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כי יתן איש אל רעהו כסף או כלים לשמר

If a man shall give money or vessels to his fellow to safeguard. (22:6)

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Our parsha presents the laws concerning people who are entrusted to safeguard someone else’s property. If the pikadon, object (money or vessels) is lost, stolen or damaged, the liability of the shomer, custodian, varies according to the degree of his responsibility. For example, one who receives no compensation (shomer chinam) is responsible only if he had been in the position of safeguarding the article in his charge. One who receives compensation (shomer sachar) or a leasor (socheir) is responsible for loss or theft, unless it occurred in a situation beyond his control, an oneis. A borrower (shoeil) is responsible under all conditions. This dvar Torah concerns itself with the shomer chinam, uncompensated watchman, who is liable to pay only in the event that he has been negligent in safeguarding the charge entrusted to him.

A talmid chacham, Torah scholar, was entrusted with funds belonging to a yesomah, orphaned girl. He was traveling, and, during his trip, was accosted by thieves who relieved him of the girl’s funds. When the incident was brought before the rav of the community, the rav asked the shomer (chinam) if he had recited tefillas haderech, wayfarer’s prayer, prior to (or during) his trip. The scholar thought for a moment and realized that he had not. This was the first time that, due to the rush, he had neglected to recite the prayer. The rav listened, yet decided that the girl’s money was lost due to negligence on the part of the shomer: “Any person who leaves for a trip must recite tefillas haderech. One who has in his possession funds belonging to an orphan certainly must do so. If he did not, he is negligent and must pay.”

Horav Moshe Barzam, Shlita (grandson of the Steipler Gaon), relates that when he related this psak, halachic decision, to his uncle, Horav Chaim Kanievesky, Shlita, he concurred with the decision of the rav. He even added his own vignette. If the funds were held in the home of the shomer– and the shomer had a mezuzah that was pasul, declared halachically unfit – and were stolen, the shomer must pay. He was negligent, since the house did not have proper shemirah, safeguarding.

Horav Yitzchak Zilberstein, Shlita, takes these decisions one step further, based on an incident that occurred concerning the Baruch Taam, Horav Baruch Frankel – Teomim, zl (father-in-law of the Sanzer Rav, Horav Chaim Halberstam, zl). Apparently, one of the city’s wealthy layman had a din Torah, case of litigation, before the Rav, and he lost. He opened up a foul mouth and audaciously refused to accept the Rav’s psak. The Baruch Taam was unmoved by the man’s ranting and raving. Hashem, however, took umbrage with this mechutzaf, insolent person. His journey home took him over a bridge spanning a deep river. As the litigant crossed the bridge, it broke, sending him and his carriage into the waters together with his money (that he had refused to pay).

Now, states Rav Zilberstein, if this insolent person had been entrusted with funds for an orphan, and he lost these funds, despite saving himself – he must pay the money to the orphan. Although the money was lost through an incident beyond his control, he should have taken into consideration that when one is a mechutzaf to the gadol hador, preeminent Torah leader of the generation, he plays with fire and endangers his life. In other words, he was negligent and, therefore, required to pay.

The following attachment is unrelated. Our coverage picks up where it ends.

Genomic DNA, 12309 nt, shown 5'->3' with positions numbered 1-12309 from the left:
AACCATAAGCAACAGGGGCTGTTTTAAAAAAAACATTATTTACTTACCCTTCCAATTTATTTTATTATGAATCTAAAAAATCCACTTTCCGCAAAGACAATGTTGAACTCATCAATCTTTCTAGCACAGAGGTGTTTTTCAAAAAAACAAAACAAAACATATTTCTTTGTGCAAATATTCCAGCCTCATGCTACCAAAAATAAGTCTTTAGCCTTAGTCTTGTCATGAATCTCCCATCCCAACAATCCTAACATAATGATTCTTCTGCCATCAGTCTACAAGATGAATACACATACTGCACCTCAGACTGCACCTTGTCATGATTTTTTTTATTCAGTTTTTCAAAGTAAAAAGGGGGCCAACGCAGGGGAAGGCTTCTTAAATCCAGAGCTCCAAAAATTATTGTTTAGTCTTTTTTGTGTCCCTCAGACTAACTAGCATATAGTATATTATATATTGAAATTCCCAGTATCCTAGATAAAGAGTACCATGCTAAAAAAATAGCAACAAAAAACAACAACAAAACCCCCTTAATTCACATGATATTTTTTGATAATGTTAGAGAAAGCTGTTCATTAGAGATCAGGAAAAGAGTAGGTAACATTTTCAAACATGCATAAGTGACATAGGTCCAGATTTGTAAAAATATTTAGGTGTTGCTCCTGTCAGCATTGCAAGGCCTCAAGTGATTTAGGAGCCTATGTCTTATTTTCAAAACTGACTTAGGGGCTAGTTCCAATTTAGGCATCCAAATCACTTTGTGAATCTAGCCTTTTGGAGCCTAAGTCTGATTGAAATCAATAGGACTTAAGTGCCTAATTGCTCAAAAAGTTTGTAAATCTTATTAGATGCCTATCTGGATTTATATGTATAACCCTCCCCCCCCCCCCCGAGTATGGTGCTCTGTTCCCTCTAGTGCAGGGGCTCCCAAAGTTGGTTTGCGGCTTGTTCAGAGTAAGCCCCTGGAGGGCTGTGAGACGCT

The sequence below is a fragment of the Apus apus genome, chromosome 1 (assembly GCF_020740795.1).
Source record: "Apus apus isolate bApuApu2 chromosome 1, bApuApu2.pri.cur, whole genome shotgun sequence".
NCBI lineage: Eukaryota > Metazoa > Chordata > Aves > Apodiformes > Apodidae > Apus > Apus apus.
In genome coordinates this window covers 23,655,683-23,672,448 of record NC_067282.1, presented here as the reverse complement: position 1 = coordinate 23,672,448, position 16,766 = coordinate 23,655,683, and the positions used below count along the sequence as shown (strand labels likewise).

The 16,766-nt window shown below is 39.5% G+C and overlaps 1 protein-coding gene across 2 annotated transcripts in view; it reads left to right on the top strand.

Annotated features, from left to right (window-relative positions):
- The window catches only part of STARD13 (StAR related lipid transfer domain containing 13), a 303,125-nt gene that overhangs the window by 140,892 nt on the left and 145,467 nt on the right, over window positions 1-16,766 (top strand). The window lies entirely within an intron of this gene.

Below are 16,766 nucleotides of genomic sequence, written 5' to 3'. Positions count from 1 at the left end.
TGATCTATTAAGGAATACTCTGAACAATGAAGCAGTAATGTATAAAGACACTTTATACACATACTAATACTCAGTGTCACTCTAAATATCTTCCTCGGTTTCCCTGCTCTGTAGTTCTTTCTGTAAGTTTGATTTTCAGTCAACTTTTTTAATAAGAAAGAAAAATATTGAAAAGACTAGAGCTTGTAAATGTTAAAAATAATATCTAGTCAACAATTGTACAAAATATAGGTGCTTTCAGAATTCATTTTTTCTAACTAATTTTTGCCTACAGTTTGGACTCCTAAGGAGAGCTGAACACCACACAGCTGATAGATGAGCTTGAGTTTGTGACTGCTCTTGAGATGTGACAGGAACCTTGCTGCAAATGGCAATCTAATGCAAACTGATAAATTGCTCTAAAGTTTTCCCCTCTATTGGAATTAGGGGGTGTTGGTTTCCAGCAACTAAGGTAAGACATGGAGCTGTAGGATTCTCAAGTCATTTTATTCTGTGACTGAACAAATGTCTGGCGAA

As an aside, we derive from here the firm belief one must have that the kedushah of a Torah scholar is inviolate. If someone acts inappropriately to a gadol b’Yisrael, he is playing with his life. Talmidei chachamim, Torah scholars, embody the Torah. They are a living Sefer Torah. To impugn the integrity of their unique spiritual plateau is to undermine the sanctity of the Torah.

This idea applies even between two gedolim, Torah luminaries, who have a dispute. If the circumstances are such that one is undeniably greater than the other. (For example, in a case in which one is the rebbe, mentor, and the other is the talmid, student, the student must defer to his rebbe.) A classic case (which was written up in Peninim a number of years ago) involves a dialogue between the saintly Chelkas Yoav and his revered Rebbe, the Avnei Nezer. The Chelkas Yoav wrote a chiddush, original, novel idea, and sent it to his Rebbe to solicit his approval. The Avnei Nezer took issue with the chiddush and rebuffed it. When the Chelkas Yoav next had occasion to visit his Rebbe, the Avnei Nezer asked his student, “Nu?” Do you accept my ruling?”

The Chelkas Yoav replied, “I accept my Rebbe’s ruling.” The Avnei Nezer did not settle for this response, “I want to know how you feel in your heart.” The talmid replied, “In my heart, I feel that my opinion was justified. However, I am prepared to acquiesce to my rebbe.”

Hearing this, the Avnei Nezer became emotional and stood up to face his student. “Is this the meaning of: The fear (awe) one has for his Rebbe should parallel the fear he has of Heaven?”

If the Rebbe asserts an idea that is the opposite of yours, then you must alter your opinion. “Accepting” and “acquiescing” are insufficient, since accepting means, “I have a valid opinion – my Rebbe also has a valid opinion. Since he is the Rebbe and I am the Talmid, I must accept his opinion.” This is not what the Torah teaches. There is only one valid opinion – that of the Rebbe.

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